My column last week on a nearly 500-pound Norwalk man whose health insurer won't cover doctor-ordered weight-loss surgery stirred quite a response from readers.
Many sympathized with 53-year-old Shawn Alvarado's situation, acknowledging that, in his case, a gastric bypass operation couldn't be considered a cosmetic procedure.
They reacted with astonishment that Alvarado's insurer, Minnesota-based HealthPartners, would be willing to pay hundreds of thousands of dollars to cover his various obesity-related complications, yet wouldn't tackle the condition head-on with a roughly $20,000 operation.
Others, however, especially the more than 100 readers who commented online, sided with the insurer, saying Alvarado's weight was his own problem.
Then there was Dr. Hooman Shabatian, a Tarzana bariatric surgeon, who read Alvarado's story and contacted me to say he'd be happy to perform the operation for free.
"Calling this a cosmetic procedure is insane, it's absurd," Shabatian said. "There's nothing cosmetic about losing hundreds of pounds of fat around your heart, your liver."
He went on to say that if Alvarado qualifies for the operation, he could lose as much as 200 pounds. The rest will be up to him.
"We have to start treating obesity as a medical condition," Shabatian said. "Some of it may be genetic or socioeconomic, but at some point people enter a cycle of obesity that goes on and on, and then they get all the expensive conditions that come with it."
His generosity is significant and laudable, and may save Alvarado from an early death.
Props as well to Dr. Ninh Nguyen, chief of gastrointestinal surgery at UC Irvine, who got in touch with me late Tuesday with an offer to meet Alvarado for a consultation and to "call his insurer to see if anything can be done."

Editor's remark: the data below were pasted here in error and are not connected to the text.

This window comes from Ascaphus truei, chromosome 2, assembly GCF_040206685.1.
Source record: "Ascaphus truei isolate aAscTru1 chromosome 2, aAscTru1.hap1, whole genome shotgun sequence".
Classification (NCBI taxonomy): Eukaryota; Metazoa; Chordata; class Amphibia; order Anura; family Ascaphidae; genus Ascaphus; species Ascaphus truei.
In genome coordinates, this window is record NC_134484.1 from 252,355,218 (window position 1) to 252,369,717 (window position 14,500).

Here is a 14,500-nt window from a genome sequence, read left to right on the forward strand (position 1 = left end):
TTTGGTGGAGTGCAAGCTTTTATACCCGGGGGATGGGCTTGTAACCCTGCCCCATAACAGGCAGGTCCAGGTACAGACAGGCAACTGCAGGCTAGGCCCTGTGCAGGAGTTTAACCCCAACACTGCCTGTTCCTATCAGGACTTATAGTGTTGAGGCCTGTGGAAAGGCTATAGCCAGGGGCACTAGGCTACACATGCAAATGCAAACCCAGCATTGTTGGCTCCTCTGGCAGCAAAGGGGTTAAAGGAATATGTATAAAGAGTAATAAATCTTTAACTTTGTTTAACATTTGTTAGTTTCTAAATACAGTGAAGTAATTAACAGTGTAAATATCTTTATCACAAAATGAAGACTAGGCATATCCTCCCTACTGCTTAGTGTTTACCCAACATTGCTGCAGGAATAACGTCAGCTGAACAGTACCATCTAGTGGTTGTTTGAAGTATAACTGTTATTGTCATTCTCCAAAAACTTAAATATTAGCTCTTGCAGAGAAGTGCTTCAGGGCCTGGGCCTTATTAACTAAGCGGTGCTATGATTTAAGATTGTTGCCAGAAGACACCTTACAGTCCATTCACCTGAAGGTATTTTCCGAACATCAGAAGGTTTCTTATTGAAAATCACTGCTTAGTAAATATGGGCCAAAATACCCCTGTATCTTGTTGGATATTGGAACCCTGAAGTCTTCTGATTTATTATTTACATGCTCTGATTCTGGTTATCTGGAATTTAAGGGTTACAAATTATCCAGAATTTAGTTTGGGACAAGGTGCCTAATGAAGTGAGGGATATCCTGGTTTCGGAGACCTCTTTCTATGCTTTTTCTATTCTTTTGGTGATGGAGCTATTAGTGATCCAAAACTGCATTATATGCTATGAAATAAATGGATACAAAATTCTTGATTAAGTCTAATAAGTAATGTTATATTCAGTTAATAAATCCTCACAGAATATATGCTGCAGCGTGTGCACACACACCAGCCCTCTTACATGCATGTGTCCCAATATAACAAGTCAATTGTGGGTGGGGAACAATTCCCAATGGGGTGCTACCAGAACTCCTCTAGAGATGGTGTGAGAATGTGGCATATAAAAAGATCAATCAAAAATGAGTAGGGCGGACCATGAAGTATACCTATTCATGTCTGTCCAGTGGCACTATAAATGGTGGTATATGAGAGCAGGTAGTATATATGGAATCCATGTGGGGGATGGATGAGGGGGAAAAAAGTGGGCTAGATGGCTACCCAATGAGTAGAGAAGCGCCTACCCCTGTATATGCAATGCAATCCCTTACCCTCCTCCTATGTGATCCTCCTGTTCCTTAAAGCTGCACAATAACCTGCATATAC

Yet it troubles me that good Samaritans had to step forward because the U.S. medical establishment failed to act.
I understand there's an element of personal responsibility to this story that shouldn't be overlooked. I also understand that insurers need to draw the line at most elective surgeries to keep rates down for policyholders.
But we're living in a time when more than 36% of U.S. adults are obese, according to the Centers for Disease Control and Prevention. Over 70% of American adults are obese or overweight. It costs about $170 billion a year to treat obesity-related medical problems.
For insurers to place blanket prohibitions on weight-loss surgery, particularly in cases of morbid obesity, ignores the scope of the problem. It's also just bad business.
Last year, Alvarado was hospitalized for congestive heart failure. His insurance company covered most of the $100,000 bill. It also pays tens of thousands of dollars annually to deal with Alvarado's Type 2 diabetes, high blood pressure, high cholesterol and sleep apnea.
Yet it won't cover at least a portion of a $20,000 procedure that could limit or even end most of those costly problems?
From a financial point of view if nothing else, that's just dumb.
HealthPartners didn't respond to a request for comment.
I spoke with Alvarado. He has already contacted Shabatian's office and is looking forward to an examination.
If all goes well, a gastric bypass could give him a shot at a normal life, which seems like a reasonable thing for anyone to ask for.
As Shabatian told me: "That's not cosmetic. It's not like this guy is going to become a runway model. But maybe he'll be able to do things that other people can do."
Which sounds suspiciously like what health insurance is for.